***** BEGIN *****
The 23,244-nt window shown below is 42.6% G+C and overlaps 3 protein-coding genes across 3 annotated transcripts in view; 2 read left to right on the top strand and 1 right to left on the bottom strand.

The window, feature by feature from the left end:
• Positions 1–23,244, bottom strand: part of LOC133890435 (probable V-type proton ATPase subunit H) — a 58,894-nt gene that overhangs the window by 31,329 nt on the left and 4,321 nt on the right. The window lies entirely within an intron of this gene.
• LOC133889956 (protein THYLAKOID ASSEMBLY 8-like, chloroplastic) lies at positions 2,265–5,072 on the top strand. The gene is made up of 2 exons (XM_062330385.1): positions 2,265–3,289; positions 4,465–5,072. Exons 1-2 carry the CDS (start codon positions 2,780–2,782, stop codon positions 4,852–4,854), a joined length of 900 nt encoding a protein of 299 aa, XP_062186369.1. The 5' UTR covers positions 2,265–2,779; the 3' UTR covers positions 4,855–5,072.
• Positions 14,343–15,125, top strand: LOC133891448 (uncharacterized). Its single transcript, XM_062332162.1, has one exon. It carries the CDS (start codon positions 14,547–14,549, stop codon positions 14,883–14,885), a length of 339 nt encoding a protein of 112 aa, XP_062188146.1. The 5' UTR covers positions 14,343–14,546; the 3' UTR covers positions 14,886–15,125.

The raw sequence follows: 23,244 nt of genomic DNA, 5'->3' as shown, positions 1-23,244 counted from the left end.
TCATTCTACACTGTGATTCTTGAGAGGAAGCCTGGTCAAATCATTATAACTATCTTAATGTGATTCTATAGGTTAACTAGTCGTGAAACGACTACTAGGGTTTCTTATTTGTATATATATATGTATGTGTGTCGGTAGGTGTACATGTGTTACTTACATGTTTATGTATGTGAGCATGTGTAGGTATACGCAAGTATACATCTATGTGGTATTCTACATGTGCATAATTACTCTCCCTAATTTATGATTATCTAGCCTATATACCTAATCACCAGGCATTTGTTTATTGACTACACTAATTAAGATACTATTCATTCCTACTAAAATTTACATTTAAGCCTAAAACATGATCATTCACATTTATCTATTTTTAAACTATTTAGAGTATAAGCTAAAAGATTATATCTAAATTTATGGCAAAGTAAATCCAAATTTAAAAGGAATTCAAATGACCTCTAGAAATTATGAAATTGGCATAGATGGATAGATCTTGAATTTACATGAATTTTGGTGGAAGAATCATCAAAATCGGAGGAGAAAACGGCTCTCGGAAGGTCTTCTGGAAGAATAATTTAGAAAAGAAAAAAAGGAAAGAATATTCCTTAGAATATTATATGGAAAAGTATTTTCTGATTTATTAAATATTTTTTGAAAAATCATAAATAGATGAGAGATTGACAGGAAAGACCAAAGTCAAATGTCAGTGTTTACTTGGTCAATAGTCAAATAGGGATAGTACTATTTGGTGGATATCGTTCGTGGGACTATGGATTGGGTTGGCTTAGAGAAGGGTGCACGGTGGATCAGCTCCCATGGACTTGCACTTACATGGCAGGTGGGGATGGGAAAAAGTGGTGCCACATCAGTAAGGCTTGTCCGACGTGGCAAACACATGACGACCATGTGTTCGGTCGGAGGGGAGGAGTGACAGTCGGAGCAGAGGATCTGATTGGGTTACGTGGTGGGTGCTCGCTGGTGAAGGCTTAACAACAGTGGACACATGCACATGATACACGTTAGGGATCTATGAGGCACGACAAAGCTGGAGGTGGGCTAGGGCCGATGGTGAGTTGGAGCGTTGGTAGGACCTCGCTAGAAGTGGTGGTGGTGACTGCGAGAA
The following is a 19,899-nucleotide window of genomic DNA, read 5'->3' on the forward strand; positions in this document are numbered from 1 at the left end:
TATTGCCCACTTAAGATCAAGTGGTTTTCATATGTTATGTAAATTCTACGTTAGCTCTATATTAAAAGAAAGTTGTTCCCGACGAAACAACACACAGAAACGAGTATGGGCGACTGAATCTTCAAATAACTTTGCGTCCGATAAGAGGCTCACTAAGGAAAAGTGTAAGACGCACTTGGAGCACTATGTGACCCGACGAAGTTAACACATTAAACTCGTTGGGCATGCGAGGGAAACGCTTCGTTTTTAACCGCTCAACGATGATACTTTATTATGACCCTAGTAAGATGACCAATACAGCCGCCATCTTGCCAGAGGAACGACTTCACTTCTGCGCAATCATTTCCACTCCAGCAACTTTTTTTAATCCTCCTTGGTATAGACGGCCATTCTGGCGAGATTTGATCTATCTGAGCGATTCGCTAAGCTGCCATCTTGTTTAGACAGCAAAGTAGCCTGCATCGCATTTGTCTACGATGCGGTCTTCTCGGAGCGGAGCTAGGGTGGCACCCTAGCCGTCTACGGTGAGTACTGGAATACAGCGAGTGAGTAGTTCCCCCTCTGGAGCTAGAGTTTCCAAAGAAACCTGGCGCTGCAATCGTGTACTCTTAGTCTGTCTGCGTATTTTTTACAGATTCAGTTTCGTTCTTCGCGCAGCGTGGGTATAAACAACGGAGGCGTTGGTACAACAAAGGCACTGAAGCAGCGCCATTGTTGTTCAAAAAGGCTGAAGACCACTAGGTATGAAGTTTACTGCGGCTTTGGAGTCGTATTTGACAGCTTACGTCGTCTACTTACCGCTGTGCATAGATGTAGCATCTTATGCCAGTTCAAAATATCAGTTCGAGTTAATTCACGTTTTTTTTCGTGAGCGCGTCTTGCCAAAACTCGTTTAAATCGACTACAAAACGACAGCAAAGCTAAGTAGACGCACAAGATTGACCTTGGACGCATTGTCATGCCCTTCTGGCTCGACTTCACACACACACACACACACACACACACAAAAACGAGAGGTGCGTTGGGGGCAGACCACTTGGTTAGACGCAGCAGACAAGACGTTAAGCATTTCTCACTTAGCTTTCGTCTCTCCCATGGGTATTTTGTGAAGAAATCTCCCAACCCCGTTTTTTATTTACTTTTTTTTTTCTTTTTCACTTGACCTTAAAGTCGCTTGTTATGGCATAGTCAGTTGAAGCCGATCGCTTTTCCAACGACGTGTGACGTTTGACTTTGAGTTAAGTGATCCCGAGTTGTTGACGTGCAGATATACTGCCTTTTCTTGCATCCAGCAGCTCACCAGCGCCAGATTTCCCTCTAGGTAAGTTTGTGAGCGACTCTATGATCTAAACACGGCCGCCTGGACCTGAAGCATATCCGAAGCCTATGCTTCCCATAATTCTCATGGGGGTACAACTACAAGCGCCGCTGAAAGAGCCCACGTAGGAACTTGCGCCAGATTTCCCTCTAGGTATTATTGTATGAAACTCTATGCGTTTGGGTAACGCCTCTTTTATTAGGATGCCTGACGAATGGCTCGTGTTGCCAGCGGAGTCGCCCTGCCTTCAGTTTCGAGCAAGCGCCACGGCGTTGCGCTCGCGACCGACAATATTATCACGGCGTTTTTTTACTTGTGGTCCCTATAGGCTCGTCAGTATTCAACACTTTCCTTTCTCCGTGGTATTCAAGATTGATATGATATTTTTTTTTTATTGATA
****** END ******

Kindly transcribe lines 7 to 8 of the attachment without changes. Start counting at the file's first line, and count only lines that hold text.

TCATTCTACACTGTGATTCTTGAGAGGAAGCCTGGTCAAATCATTATAACTATCTTAATGTGATTCTATAGGTTAACTAGTCGTGAAACGACTACTAGGGTTTCTTATTTGTATATATATATGTATGTGTGTCGGTAGGTGTACATGTGTTACTTACATGTTTATGTATGTGAGCATGTGTAGGTATACGCAAGTATACATCTATGTGGTATTCTACATGTGCATAATTACTCTCCCTAATTTATGATTATCTAGCCTATATACCTAATCACCAGGCATTTGTTTATTGACTACACTAATTAAGATACTATTCATTCCTACTAAAATTTACATTTAAGCCTAAAACATGATCATTCACATTTATCTATTTTTAAACTATTTAGAGTATAAGCTAAAAGATTATATCTAAATTTATGGCAAAGTAAATCCAAATTTAAAAGGAATTCAAATGACCTCTAGAAATTATGAAATTGGCATAGATGGATAGATCTTGAATTTACATGAATTTTGGTGGAAGAATCATCAAAATCGGAGGAGAAAACGGCTCTCGGAAGGTCTTCTGGAAGAATAATTTAGAAAAGAAAAAAAGGAAAGAATATTCCTTAGAATATTATATGGAAAAGTATTTTCTGATTTATTAAATATTTTTTGAAAAATCATAAATAGATGAGAGATTGACAGGAAAGACCAAAGTCAAATGTCAGTGTTTACTTGGTCAATAGTCAAATAGGGATAGTACTATTTGGTGGATATCGTTCGTGGGACTATGGATTGGGTTGGCTTAGAGAAGGGTGCACGGTGGATCAGCTCCCATGGACTTGCACTTACATGGCAGGTGGGGATGGGAAAAAGTGGTGCCACATCAGTAAGGCTTGTCCGACGTGGCAAACACATGACGACCATGTGTTCGGTCGGAGGGGAGGAGTGACAGTCGGAGCAGAGGATCTGATTGGGTTACGTGGTGGGTGCTCGCTGGTGAAGGCTTAACAACAGTGGACACATGCACATGATACACGTTAGGGATCTATGAGGCACGACAAAGCTGGAGGTGGGCTAGGGCCGATGGTGAGTTGGAGCGTTGGTAGGACCTCGCTAGAAGTGGTGGTGGTGACTGCGAGAA
The following is a 19,899-nucleotide window of genomic DNA, read 5'->3' on the forward strand; positions in this document are numbered from 1 at the left end: